The staggering potential bill has been revealed after an investigation into bounce- back loans by the Government spending watchdog, the National Audit Office. Pictured: Luxury car dealer Stephen Bogan, shown above with his father Jim, was targeted by a fraudster who took out a bounce-back loan in his company’s name to try to buy a sports car

Labour MP Meg Hillier, chairman of the committee, said: ‘The bounce-back loan scheme got money into the hands of small businesses quickly, and will have stopped some from going under. 

‘But the scheme’s hasty launch means criminals may have helped themselves to billions of pounds at the taxpayer’s expense.’

The potential bill comes after the boss of HM Revenue & Customs indicated to MPs last month that up to 10 per cent of furlough cash may also have been paid out in error or stolen by fraudsters.

With the bill for the Job Retention Scheme currently standing at more than £39billion – this would equate to almost £4billion.

Although NAO did not predict what proportion of the losses from bounce-back loans would be due to fraud, it referred to estimates from the Cabinet Office that they will be ‘significantly above’ the 0.5 per cent to 5 per cent estimated for public sector schemes. 

But if 10 per cent of bounce-back loans were stolen by fraudsters this would amount to more than £4billion – assuming £43billion was lent under the scheme in total.

A Government spokesman said: ‘We targeted this support to help those who need it most as quickly as possible and we won’t apologise for this.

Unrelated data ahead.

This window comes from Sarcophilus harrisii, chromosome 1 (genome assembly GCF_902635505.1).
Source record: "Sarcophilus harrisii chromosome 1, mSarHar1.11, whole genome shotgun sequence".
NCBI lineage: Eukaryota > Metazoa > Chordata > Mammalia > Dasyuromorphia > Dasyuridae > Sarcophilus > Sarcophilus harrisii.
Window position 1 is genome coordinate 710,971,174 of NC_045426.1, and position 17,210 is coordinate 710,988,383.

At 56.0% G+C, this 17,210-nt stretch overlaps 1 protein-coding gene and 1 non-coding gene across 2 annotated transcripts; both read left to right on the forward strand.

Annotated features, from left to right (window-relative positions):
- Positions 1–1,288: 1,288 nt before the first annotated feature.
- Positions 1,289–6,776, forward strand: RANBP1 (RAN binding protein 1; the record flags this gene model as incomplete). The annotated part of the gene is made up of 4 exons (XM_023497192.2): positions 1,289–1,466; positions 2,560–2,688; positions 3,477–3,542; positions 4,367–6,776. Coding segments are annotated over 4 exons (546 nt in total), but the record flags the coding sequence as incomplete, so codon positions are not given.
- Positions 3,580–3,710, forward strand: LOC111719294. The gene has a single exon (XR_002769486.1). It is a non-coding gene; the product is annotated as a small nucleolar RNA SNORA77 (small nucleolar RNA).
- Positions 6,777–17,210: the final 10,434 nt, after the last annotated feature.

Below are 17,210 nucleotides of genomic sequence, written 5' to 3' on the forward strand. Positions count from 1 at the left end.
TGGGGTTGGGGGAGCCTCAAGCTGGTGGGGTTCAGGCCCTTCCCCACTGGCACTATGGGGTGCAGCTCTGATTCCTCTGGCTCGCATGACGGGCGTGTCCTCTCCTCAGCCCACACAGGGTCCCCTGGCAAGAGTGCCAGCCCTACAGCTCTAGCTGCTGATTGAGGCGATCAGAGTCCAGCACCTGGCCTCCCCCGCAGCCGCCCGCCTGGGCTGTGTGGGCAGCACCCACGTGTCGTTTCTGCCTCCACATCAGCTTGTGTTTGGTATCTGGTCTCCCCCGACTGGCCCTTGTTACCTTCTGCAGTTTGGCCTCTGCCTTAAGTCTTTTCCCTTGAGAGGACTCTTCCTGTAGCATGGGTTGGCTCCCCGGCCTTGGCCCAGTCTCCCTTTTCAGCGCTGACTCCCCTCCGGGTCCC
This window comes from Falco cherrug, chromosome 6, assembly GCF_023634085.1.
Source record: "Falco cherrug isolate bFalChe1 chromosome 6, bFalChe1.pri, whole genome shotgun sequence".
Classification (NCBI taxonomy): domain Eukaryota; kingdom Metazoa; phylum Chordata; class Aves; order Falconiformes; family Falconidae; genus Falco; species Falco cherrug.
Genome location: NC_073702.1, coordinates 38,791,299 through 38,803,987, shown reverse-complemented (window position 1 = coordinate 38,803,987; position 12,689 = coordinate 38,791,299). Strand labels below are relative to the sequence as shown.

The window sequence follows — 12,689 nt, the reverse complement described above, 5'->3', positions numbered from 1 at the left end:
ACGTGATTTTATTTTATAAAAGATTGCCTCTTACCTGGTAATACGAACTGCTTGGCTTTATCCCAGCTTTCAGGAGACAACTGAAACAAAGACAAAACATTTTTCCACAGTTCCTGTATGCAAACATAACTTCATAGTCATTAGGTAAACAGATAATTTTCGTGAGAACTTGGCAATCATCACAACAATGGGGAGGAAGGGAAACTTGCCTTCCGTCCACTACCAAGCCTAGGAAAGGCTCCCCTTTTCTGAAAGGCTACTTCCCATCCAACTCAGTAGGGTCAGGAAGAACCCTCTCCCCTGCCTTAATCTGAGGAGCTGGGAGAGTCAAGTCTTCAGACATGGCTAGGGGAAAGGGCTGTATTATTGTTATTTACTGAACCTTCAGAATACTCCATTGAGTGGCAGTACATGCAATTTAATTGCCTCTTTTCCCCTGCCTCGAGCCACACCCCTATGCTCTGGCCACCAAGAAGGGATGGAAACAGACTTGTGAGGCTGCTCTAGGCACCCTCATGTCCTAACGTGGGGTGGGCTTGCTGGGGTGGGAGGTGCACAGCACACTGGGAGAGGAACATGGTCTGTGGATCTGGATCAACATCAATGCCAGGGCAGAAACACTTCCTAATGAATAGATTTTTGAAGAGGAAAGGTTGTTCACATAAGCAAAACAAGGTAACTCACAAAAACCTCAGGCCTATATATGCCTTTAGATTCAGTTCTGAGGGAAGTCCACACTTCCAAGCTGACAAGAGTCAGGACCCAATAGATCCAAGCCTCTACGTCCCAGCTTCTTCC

‘We’ve looked to minimise fraud – with lenders implementing a range of protections…’

Conman milked funds for £41k porsche

Stephen Bogan (pictured) revealed how the conman posed as a customer

Stephen Bogan (pictured) revealed how the conman posed as a customer

A luxury second-hand car dealer was targeted by a fraudster who took out a bounce-back loan in his company’s name to try to buy a sports car.

Stephen Bogan revealed how the conman posed as a customer, offering cash to buy a £41,000 Porsche Cayman.

The funds were quickly transferred into the bank account of James Glen Car Sales – the dealership he runs with his father Jim in North Lanarkshire, Scotland. 

But it soon emerged that the cash was from a bounce-back loan the fraudster had taken out in the car dealership’s name.

Mr Bogan, 41, said that he only avoided falling into the trap because the speed of the transaction and the fraudster’s lack of questions about the car aroused his suspicions.

After calling his bank, it emerged that the funds had been deposited from a bounce-back loan – with a BBL reference attached to the transfer. 

The conman had tried to cover his tracks by claiming that the name of his London-based business was BBL Ltd. 

Mr Bogan established that the conman had used the dealership’s bank details from the car invoice to apply for the loan.

Responding to the NAO report, he said: ‘It’s disgusting, The bounce-back loan scheme is wide open for total abuse and is being milked dry. It will be us taxpayers who foot the bill.’

Although the conman’s purchase was scuppered, he was never prosecuted.